BYNER:

There are a couple of things that have been mentioned today in the commentariat of our national newspapers that you have been spooked by Bob Katter or the Xenophon group or indeed the Hanson Senators...

TREASURER:

That is crap. It is complete crap. Look I engage with all of them and I have. I was down in South Australia the other week and had a long and productive session with the Xenophon team. But I make these decisions based on the serious considerations of the national security information that is presented to me. These decisions are made under the law by the Treasurer after there has been a review by the Foreign Investment Review Board. What I do is not only take that advice from the Foreign Investment Review Board who also consults with all the various national security agencies and remember I put David Irvine, the former boss of ASIS and ASIO on the Foreign Investment Review Board so I could have greater confidence about the scrutiny of these national security issues coming through FIRB. I take that recommendation and advice that comes from FIRB and in cases like this I will go back and deal directly with the national security agencies themselves and hear directly from them. Now ultimately the Treasurer has to make a decision and that is a decision that is made by an elected official, not an unelected board albeit appointed by the government and so I carry the can for those decisions and I know there have been some that you and your listeners have not liked, others that you have but that is the responsibility that the Treasurer takes.

BYNER:

Alright. The census, how much has it cost us so far?

TREASURER:

Well the census over the five year period is a $470 million exercise, just over $200 million in the current financial year. As you know, as everyone knows, there was a very difficult problem the other night….

BYNER:

Yeah how much has that cost us?

TREASURER:

At this stage I don’t have any report on that but there is no reason to think that that would have generated any additional cost at this stage.

BYNER:

Really?

TREASURER:

Well they are already under contract to fix this and they have already been paid under the contract to fix these problems.

BYNER:

So you are telling us that whatever went wrong that shouldn’t have, that the Prime Minister has said heads will roll, will be borne by the contractor?

TREASURER:

Well I wouldn’t see why that wouldn’t be the case. I mean they are paid to deliver a service that was supposed to deliver the redundancy and the capacity that was contracted to provide. Now that is what we expected them to deliver. They were the assurances that I understand and am advised were given and people have proceeded on that basis. That’s why the Prime Minister and I and Michael McCormack, the new Minister, are pretty filthy about it.

BYNER:

Well the latest advice is to do the census on your phone.

TREASURER:

Well I did it last night on my iPad and to be fair that was the easiest census I have ever filled out. I think the online version of the census is far superior to doing it on paper. It is quicker, you do not have to fill the same thing out over and over again…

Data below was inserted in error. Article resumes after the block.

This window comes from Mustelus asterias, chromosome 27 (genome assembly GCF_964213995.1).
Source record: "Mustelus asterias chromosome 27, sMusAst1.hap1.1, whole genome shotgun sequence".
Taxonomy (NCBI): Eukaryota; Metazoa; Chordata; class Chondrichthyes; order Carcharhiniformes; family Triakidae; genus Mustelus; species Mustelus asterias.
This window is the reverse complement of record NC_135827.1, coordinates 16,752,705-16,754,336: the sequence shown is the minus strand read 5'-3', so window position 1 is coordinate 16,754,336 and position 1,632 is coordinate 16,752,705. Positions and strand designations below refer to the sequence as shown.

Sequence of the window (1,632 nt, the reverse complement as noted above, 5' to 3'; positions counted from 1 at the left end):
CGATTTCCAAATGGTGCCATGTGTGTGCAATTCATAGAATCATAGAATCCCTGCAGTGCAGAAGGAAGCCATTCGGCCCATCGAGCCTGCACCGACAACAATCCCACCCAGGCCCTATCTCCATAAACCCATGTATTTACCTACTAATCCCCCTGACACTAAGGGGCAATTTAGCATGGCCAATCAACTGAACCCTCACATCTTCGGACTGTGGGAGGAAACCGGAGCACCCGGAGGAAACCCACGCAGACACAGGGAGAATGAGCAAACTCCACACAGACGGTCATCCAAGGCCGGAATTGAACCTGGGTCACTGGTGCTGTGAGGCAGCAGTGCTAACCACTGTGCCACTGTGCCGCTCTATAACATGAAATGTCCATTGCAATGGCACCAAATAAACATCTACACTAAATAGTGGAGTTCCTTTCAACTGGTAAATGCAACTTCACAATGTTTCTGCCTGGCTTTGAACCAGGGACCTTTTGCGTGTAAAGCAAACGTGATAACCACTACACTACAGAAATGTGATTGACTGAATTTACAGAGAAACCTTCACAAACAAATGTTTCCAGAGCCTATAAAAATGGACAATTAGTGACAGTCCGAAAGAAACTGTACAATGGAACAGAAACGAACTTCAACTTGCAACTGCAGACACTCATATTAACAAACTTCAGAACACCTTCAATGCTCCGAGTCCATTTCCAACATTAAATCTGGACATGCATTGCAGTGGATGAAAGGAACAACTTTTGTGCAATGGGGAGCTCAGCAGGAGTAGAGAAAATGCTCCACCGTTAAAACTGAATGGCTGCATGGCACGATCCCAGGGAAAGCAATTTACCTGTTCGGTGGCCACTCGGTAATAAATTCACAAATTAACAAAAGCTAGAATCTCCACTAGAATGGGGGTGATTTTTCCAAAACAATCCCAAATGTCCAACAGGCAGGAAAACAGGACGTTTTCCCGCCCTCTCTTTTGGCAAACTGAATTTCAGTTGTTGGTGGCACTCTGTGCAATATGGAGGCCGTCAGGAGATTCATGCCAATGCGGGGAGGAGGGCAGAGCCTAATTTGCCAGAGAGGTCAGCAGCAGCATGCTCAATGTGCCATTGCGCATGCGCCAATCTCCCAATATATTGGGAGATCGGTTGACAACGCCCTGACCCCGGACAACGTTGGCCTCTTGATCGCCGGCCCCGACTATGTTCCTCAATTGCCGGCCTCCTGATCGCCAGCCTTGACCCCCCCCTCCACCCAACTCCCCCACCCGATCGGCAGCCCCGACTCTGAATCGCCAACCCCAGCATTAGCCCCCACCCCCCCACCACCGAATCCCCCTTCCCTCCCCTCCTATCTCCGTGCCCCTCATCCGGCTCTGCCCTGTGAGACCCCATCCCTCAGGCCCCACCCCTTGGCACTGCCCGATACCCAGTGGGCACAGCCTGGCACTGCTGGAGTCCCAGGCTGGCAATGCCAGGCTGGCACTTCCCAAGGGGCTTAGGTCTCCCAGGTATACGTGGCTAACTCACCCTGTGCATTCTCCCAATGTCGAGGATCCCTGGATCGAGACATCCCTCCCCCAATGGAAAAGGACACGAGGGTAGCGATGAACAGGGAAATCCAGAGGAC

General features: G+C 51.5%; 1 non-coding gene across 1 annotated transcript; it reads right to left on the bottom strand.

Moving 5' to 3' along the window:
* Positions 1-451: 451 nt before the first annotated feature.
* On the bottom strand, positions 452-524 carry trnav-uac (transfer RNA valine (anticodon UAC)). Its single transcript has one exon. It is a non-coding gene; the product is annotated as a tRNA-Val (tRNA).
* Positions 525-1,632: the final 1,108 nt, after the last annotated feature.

BYNER:

I did it in 12 minutes.

TREASURER:

Yeah I think it is a very good online form. We should remind ourselves that the other night the reason why it went down wasn’t because it crashed, the reason it was taken down and the decision was taken by the Chief Statistician was because he had a concern based on a false positive that data may have been going out. Now the Australian Signals Directorate, the most authoritative body in the country on these issues has assured the government that that did not occur and all the data is absolutely safe. But the ABS was, if they could be accused of being overly cautious - but when it comes to the privacy of people’s data I think that is what Australians would have liked them to have been in that situation.

BYNER:

So just to clarify this, has it or has it not cost us any extra, this debacle?

TREASURER:

I have no advice to me that says there has been additional cost.

BYNER:

Now as a result of this somewhat mess up, are you emboldened to even consider voting online?

TREASURER:

That proposition hasn’t been put to me.

BYNER:

No.

TREASURER:

I will leave that to the Special Minister of State to deal with those. Look I think and I have to go back on the history on this if you can indulge me Leon. The decision to actually go to an e-census – so to go from one third of people filling it online to two-thirds filling it out online was made in 2011, made by the statistician under the previous government. In the 2013/14 Budget the then Gillard Government made a provision in the Budget for these contracts and it was some $60-odd million to go and put the additional preparations in place to do this. Now we honoured all of that and indeed for the ABS more broadly in our first Budget we provided an extra $250-odd million for the ABS systems generally, extra to the census. So on all the other things they do because that had been neglected previously. So they received the funding they needed, there were capability assessments that were undertaken, there were stress tests that were done. There was no request for any resources that was made to my knowledge or to the Assistant Minister who preceded the current Minister who was my Assistant Minister, Alex Hawke. He was asking these questions and getting those assurances during his time. So Ministers along the way from the best of what we are able to tell at this stage, going back to the previous government under Labor, so I am making no accusations against Labor, if anything I am actually saying they were making right decisions then. Those decisions were being implemented properly. But there was a failing on that night by what was supposed to and had been assured to us would be delivered.

BYNER:

Treasurer thank you for joining us today and clarifying some of these matters.

TREASURER:

Thanks Leon, always good to chat.